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Baughn
08-13-2010, 03:14 PM
I'm attempting to convert some code I've got to OpenGL 3.3, core profile, with little success.

Currently, I'm trying to render a 2D grid of triangles. Just that; nothing fancy, no texture-mapping, nothing. I've got a vertex shader that does nothing but write a vertex attribute array's vertices to gl_Position, and a fragment shader that then goes on to write red to gl_FragColor.[1]

The vertex coordinates range from (0,0) to (1,1); rendered properly, they should cover the upper right quarter of the screen.

Problem, though.. the screen coordinates, instead of ranging from (-1,-1) to (1,1) as I'd expect, range from approximately (-0.000000000000000000021,-0.000000000000000000021) to (0.000000000000000000021,0.000000000000000000021). (0,0) is still in the center, thankfully.

I've established this range by experiment - subtracting/adding Very Tiny Values from the input to gl_Position in the vertex shader. It probably has a meaning of some kind - epsilon times the glViewport parameters? I don't know.

To be honest, I don't know where to start debugging this. I've been perturbing the program for the last hour, with less than impressive results.. the next step would be to try a minimal test-case, but I'm not sure what a minimal test-case /is/, for core 3.3.


So.. what's the smallest amount of code required to put a 2D triangle on-screen, with some trivial shaders involved? (Perspective correction is irrelevant; it's all 2D).

And do my symptoms look familiar to anyone?



[1] Yes, gl_FragColor is deprecated. I don't understand the replacement yet, and at least that part works as-is.

yjh1982
08-13-2010, 05:00 PM
frag shader:
#version 330
out vec4 fragColor;

void main(void)
{
....

and call glBindFragDataLocation(progid,0,"fragColor"); after shader program link;

Baughn
08-13-2010, 05:06 PM
I suppose that covers the deprecated bit, yep. No ideas about the actual problem I was facing, then? It /is/ pretty bizarre, I guess..

Out of curiosity, what would happen if I bound multiple out vectors from the fragment shader, to different indexes? There's only one framebuffer..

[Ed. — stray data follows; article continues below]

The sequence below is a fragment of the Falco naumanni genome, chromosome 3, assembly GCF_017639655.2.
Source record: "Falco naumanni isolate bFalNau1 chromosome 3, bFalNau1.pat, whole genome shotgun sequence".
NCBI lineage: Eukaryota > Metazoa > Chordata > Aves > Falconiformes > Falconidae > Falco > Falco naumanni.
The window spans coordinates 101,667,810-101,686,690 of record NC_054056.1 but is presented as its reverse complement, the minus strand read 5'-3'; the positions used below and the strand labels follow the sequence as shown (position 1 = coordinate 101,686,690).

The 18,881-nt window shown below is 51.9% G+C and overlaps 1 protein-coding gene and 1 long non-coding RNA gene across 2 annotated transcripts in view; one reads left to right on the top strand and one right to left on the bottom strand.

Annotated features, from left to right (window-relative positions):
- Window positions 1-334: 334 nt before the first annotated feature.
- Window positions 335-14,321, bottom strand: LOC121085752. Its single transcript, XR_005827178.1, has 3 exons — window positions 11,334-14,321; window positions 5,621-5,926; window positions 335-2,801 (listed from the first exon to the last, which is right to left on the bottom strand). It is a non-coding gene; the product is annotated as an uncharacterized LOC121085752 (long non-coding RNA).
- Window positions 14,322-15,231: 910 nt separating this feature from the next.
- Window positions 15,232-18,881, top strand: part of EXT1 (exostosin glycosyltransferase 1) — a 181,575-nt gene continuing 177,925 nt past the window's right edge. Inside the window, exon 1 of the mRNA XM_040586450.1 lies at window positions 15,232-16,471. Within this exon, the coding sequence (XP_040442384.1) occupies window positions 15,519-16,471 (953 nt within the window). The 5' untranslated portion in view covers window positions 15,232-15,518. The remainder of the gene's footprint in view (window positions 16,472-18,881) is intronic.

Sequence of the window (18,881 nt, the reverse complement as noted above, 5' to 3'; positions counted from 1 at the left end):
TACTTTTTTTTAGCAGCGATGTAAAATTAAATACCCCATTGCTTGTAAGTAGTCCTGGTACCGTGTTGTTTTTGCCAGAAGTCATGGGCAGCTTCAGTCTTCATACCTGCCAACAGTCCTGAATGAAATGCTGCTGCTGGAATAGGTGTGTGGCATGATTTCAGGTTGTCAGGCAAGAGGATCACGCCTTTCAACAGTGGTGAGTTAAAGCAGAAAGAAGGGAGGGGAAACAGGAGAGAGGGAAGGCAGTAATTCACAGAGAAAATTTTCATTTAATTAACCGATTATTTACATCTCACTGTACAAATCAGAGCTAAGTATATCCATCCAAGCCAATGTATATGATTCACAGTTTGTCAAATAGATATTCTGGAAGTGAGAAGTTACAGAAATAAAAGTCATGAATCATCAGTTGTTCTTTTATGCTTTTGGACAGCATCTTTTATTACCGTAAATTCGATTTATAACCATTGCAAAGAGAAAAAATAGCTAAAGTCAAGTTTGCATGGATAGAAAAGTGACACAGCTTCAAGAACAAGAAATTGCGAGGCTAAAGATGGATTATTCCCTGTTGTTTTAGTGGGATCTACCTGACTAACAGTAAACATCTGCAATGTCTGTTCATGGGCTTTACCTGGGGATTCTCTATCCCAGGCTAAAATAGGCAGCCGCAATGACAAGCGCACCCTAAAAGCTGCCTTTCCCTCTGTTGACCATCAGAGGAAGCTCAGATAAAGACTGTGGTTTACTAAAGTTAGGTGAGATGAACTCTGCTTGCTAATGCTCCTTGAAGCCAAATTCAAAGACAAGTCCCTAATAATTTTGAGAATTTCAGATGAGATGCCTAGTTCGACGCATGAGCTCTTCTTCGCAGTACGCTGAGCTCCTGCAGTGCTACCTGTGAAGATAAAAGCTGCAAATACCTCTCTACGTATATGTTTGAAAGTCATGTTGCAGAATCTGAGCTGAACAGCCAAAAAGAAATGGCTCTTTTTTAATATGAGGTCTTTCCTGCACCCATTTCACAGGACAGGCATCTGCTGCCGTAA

Alfonse Reinheart
08-13-2010, 06:15 PM
Problem, though.. the screen coordinates, instead of ranging from (-1,-1) to (1,1) as I'd expect, range from approximately (-0.000000000000000000021,-0.000000000000000000021) to (0.000000000000000000021,0.000000000000000000021). (0,0) is still in the center, thankfully.

Sounds like your vertex position of 1 is being sent as a normalized short or integer. Which means it's actually 1/65535 or 1/(2^32 - 1).

Can you post the line that sets up the vertex attribute? Are you sure you're linking your attributes from your code to the shader correctly?

Baughn
08-13-2010, 06:36 PM
Sure. I'm not sure I understand, though; if the input coordinates were out of whack in that way, shouldn't the 4000-something triangles get drawn as a single dot in the center of the screen, instead of getting blown up to several quintillion times their normal size?

To reiterate: Manually altering the vertex shader's output gl_Position shows that the range of the screen, as measured by that coordinate system, is ~10^-20 times the size it should be.

Unless I actually have to set its range manually and there's no default (an option I've considered, and failed to find documentation for), I don't see how that can happen.

But okay. Code:


// Construct tile points
glGenBuffers(1, &tiles);
glBindBuffer(GL_ARRAY_BUFFER, tiles);
vector<GLfloat> points;
points.reserve(w*h*2);
for (int x=0; x < w; x++) {
for (int y=0; y < h; y++) {
points.push_back(double(x * init.font.dispx) / w); // Top left
points.push_back(double(y * init.font.dispy) / h);
points.push_back(double((x+1) * init.font.dispx) / w); // Top right
points.push_back(double(y * init.font.dispy) / h);
points.push_back(double(x * init.font.dispx) / w); // Bottom left
points.push_back(double((y+1) * init.font.dispy) / h);

points.push_back(double(x * init.font.dispx) / w); // Bottom left
points.push_back(double((y+1) * init.font.dispy) / h);
points.push_back(double((x+1) * init.font.dispx) / w); // Top right
points.push_back(double(y * init.font.dispy) / h);
points.push_back(double((x+1) * init.font.dispx) / w); // Bottom right
points.push_back(double((y+1) * init.font.dispy) / h);
}
}
glBufferData(GL_ARRAY_BUFFER, points.size() * sizeof(GLfloat), &amp;points[0], GL_STATIC_DRAW);
printGLError();

// Load shaders
shader.reload();
// And bind the input points
glVertexAttribPointer(shader.attrib("position"), 2, GL_FLOAT, GL_FALSE, 0, 0);
glEnableVertexAttribArray(shader.attrib("position"));

shader.reload() does about what you'd expect, loading the vertex and fragment shaders into memory, compiling, glUseProgram'ing, etc. I'm quite certain that part works.

The drawing code is just
glDrawArrays(GL_TRIANGLES, 0, gps.dimx * gps.dimy * 6);
, since I never actually undo any of this state.

Vertex and fragment shader:


#version 140 // -*- Mode: C++ -*-

// Inputs from DF
in vec2 position;
in int gl_VertexID;

flat out int tile;
out vec4 gl_Position;

void main() {
tile = gl_VertexID / 6;

// You can change the location of the tile edges here, but normally you should just let them pass through.
gl_Position = vec4(position.x-0.000000000000000000017, position.y-0.00000000000000000005, 0.0, 0.0);
// gl_Position = vec4(0,0,0,0);
}


====== fragment shader =======

#version 140 // -*- mode: C++ -*-

flat in int tile;

void main() {
// gl_FragColor = vec4(1,1,0,1);
// gl_FragColor = gl_FragCoord/600;
if (tile < 2)
gl_FragColor = vec4(tile + 0.5, 0,0,1);
else
discard;
}


Actual output: http://brage.info/~svein/meh.jpg